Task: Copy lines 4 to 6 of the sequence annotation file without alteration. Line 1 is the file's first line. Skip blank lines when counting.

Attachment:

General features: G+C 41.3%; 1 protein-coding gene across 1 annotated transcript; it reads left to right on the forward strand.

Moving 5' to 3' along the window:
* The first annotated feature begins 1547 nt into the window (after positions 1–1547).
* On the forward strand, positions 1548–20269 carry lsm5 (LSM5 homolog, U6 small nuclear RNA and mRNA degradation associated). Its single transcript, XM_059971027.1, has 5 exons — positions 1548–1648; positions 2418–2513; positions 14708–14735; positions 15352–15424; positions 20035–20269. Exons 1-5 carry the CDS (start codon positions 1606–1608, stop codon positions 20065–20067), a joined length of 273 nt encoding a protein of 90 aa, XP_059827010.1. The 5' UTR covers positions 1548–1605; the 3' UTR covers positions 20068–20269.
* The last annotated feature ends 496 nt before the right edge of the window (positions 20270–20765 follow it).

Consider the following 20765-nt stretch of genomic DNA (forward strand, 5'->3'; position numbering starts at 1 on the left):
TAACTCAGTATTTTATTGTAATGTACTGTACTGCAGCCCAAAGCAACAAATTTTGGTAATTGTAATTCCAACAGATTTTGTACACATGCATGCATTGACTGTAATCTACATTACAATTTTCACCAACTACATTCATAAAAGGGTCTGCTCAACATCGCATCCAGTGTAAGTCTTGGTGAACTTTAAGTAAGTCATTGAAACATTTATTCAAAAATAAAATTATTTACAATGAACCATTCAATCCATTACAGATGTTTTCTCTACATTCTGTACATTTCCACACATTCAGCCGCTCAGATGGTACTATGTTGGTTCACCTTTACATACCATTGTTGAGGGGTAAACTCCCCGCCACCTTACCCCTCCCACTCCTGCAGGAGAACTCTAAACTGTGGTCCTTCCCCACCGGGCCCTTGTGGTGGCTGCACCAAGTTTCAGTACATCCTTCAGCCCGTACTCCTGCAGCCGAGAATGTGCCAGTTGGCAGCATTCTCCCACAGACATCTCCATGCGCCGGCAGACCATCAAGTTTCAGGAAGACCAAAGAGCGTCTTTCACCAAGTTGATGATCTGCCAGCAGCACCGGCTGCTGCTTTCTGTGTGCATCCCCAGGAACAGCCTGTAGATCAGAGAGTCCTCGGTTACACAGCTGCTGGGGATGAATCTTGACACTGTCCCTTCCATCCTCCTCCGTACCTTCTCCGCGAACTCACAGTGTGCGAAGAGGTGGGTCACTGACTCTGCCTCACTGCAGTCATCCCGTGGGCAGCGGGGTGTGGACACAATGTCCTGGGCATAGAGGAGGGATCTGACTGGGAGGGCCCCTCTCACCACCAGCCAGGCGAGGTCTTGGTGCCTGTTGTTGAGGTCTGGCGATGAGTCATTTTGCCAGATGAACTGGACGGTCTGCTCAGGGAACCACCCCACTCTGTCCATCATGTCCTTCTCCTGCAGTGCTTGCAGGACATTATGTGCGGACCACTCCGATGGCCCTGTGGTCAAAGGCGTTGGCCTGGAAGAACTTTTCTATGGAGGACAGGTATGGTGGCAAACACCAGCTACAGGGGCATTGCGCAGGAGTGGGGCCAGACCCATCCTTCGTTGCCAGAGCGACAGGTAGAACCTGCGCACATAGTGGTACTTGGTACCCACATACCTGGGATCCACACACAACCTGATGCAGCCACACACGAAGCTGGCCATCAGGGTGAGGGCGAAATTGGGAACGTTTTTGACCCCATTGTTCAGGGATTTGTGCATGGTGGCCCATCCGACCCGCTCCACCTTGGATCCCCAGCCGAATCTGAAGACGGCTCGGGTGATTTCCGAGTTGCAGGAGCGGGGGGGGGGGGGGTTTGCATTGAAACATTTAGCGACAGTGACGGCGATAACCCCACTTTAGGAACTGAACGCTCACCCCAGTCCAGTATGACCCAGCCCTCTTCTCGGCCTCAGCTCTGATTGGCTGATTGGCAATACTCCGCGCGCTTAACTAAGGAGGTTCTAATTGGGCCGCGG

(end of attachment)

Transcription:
* On the forward strand, positions 1548–20269 carry lsm5 (LSM5 homolog, U6 small nuclear RNA and mRNA degradation associated). Its single transcript, XM_059971027.1, has 5 exons — positions 1548–1648; positions 2418–2513; positions 14708–14735; positions 15352–15424; positions 20035–20269. Exons 1-5 carry the CDS (start codon positions 1606–1608, stop codon positions 20065–20067), a joined length of 273 nt encoding a protein of 90 aa, XP_059827010.1. The 5' UTR covers positions 1548–1605; the 3' UTR covers positions 20068–20269.
* The last annotated feature ends 496 nt before the right edge of the window (positions 20270–20765 follow it).

Consider the following 20765-nt stretch of genomic DNA (forward strand, 5'->3'; position numbering starts at 1 on the left):